“I think we are proving a lot of people wrong,” Bilicki said of JP Motorsports. “A lot of people said we couldn’t make it, and we’re still here. I’m just looking forward to finishing the season strong… There are going to be points where it gets really hard, and the important thing is to keep your head down and working hard and get past those points. It makes you stronger for your next obstacle.”
Much like other small teams working with a limited budget, sometimes JPM doesn’t buy tires until it gets to the racetrack. Typically, the car doesn’t fit in the hauler fully assembled, meaning the team has to put the side-skirts on the racecars at the track, while also putting on official race-sized tires upon entering the gates.
For the team, success isn’t measured by results in its first year, just finishing the race.
“Even if we came in last place, we finished the race. What more successful can that be?” Hattaway said. “This is the second biggest series in NASCAR. We bring two cars, put them both in the race, got them through tech, ran them around the track with 38 other cars and you brought your cars home clean. That’s a successful day. All the other stuff doesn’t mean anything to me, honestly. I’m here to do one thing and that’s just race cars.
“It’s nice to have wins and a lot of top 20s — it’s always great, but what makes it greater is when you don’t and all of a sudden you get one. It’s those things where, if you’re winning every single week, there’s almost no glory anymore because you’ve already tackled it and you did it.”
Every race team starts off small. Hell, had it not been for Geoffrey Bodineʻs victory at Martinsville Speedway, it’s possible Hendrick Motorsports wouldnʻt exist today.
But for JP Motorsports, the goal is to grow the program into a top-10 XFINITY team, though that could take “five to 10 years,” if not more.
“The big saying around the garage is if you want to go fast, put all the money into it,” Hattaway said of how he wants to grow his team. “The more money you spend, the faster you go. We’re solely on our own, and we’ve hurt some because of that, too. But it’s something I believe that I want to do. There have been a lot of times that it’s been miserable, where you almost want to throw in the towel, but you don’t. There’s something in you that says, ‘Keep doing it.’ That’s what we’re doing.”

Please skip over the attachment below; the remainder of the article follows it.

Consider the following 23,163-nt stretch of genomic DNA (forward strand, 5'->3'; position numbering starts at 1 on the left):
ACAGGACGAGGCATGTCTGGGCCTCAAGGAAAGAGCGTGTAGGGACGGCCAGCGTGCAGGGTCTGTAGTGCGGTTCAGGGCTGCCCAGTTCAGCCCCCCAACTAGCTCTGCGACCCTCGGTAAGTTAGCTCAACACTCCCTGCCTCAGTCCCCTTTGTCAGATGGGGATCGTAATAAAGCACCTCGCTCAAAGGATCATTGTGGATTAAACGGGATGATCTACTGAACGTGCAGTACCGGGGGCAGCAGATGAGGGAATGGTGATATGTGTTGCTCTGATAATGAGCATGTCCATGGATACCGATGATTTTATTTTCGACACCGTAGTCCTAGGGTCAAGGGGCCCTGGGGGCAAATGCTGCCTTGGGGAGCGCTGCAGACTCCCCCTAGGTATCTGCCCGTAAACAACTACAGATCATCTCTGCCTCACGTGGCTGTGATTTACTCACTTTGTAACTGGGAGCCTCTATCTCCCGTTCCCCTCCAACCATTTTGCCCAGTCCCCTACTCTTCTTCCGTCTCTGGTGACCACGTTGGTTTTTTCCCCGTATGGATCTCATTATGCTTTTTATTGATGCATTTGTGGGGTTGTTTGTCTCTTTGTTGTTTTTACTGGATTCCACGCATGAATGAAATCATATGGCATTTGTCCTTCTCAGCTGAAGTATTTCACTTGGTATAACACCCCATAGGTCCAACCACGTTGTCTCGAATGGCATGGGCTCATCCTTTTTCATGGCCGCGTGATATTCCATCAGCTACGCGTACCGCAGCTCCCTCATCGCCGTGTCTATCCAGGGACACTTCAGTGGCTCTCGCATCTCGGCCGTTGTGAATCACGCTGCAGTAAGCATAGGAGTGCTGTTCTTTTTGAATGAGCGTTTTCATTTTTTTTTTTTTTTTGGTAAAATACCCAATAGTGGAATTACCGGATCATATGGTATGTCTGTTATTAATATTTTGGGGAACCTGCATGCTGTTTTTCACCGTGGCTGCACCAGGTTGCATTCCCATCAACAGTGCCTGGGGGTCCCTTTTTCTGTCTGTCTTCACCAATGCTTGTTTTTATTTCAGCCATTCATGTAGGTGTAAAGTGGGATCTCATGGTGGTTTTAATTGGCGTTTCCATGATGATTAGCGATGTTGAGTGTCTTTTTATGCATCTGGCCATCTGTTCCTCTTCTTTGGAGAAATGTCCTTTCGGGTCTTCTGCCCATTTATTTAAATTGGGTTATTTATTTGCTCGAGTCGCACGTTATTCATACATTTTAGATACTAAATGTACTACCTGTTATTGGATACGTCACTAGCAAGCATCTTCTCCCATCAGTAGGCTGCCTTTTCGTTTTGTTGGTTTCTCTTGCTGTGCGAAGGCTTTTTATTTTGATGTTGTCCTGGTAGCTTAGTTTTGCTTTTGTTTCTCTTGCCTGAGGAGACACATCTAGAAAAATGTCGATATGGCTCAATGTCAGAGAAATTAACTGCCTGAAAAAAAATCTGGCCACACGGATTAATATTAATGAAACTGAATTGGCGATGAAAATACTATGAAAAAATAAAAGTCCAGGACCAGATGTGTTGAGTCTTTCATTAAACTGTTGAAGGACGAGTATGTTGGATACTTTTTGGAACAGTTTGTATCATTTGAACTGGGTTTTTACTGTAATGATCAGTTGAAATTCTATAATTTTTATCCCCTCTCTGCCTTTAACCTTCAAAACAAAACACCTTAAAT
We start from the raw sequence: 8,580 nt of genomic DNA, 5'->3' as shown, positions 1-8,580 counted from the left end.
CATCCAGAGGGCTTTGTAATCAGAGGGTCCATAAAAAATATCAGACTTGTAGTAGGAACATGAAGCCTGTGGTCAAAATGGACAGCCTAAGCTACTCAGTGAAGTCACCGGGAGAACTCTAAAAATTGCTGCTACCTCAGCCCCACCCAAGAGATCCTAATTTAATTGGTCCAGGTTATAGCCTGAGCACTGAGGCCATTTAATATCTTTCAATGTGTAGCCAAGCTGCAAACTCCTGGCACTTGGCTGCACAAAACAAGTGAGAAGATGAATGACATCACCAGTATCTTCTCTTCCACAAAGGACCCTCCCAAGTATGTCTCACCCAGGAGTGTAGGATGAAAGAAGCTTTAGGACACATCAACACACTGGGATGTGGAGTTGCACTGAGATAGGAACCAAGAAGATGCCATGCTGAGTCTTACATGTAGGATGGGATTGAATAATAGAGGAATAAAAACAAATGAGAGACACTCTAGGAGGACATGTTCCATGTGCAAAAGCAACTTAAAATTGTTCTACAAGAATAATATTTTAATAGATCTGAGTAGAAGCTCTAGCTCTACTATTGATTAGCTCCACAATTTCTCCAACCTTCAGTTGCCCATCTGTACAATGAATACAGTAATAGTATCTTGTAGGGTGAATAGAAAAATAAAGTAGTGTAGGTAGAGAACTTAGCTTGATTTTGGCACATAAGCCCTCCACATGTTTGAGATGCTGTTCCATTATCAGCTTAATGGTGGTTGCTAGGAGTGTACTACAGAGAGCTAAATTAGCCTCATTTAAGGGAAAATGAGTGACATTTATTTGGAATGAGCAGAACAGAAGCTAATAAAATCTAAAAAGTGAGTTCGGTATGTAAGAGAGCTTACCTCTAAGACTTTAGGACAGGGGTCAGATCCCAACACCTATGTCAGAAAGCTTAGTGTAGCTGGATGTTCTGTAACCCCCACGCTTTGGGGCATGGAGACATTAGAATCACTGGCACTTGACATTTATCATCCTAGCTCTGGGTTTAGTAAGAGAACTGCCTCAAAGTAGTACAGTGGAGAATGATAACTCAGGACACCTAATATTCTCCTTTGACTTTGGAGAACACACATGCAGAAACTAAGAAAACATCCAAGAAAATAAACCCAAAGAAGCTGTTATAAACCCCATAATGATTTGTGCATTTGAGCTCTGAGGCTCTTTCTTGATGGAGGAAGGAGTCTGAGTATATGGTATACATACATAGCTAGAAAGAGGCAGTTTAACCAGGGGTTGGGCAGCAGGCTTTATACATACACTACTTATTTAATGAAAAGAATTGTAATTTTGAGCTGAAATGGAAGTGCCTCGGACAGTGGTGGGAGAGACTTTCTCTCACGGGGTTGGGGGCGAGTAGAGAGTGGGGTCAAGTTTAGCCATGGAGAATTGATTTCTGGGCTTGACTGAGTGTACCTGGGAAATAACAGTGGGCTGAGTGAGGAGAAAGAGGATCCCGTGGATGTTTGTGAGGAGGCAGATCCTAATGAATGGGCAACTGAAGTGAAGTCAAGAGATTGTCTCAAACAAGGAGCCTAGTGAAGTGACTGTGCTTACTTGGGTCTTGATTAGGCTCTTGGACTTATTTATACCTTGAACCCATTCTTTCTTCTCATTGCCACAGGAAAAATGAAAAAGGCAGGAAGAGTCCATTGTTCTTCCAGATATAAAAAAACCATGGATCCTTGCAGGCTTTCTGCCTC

When asked if Hattaway has wanted to throw in the towel on the NASCAR side yet, he said, “I’m sure any team here will tell you at one time they were ready to throw in the towel because it’s life, and when it throws you a curveball and you’re not ready for that curveball, you either catch it or you let it go.”
As for Bilicki, he, too, believes Hattaway expected a lot for his first season in the garage as a team owner. But it’s all coming into fruition with four races remaining in 2018.
“I think his expectations may have been a little too high at the beginning of the year, and he got a reality check early in the season. I think he learned a lot this whole season, and it’s going to help him for next year.”
Bilicki mentioned he’d like to be back with JP Motorsports in 2019, but it’s sponsorship dependent.
Meanwhile, Hattaway is already prepping his team for next year.
“We’re already building cars for next year,” Hattaway said. “We’ll be locked into Daytona, so I’m anxious to do that. We’ll go from there. Hopefully, we’ll be better and draw more attention to us.”
- Earlier this week, Lilly Diabetes announced it would not return to Roush Fenway Racing in 2019 with driver Ryan Reed. Currently, Reed is in his fifth full-time XFINITY season, and has been funded by Lilly’s dating back to when he ran a partial schedule in 2013.
- Bobby Dale Earnhardt will make his return to NASCAR this weekend at Kansas Speedway piloting the No. 66 for MBM Motorsports. His last race in the XFINITY Series was at Kansas last year.
- After a well-deserved off week, the series returns to its playoff action at Kansas. Christopher Bell and Justin Allgaier enter the Round of 8 with 44 and 39 playoff points, respectively. However, the battle for the final two coveted transfer positions to Homestead is tight. Heading into the round, Daniel Hemric sits third on the playoff grid +2 over the bubble. Meanwhile, Cole Custer and Elliott Sadler are tied for fourth. Tyler Reddick is -1, Matt Tifft -8 and Austin Cindric -10. Six positions are separated by 12 points.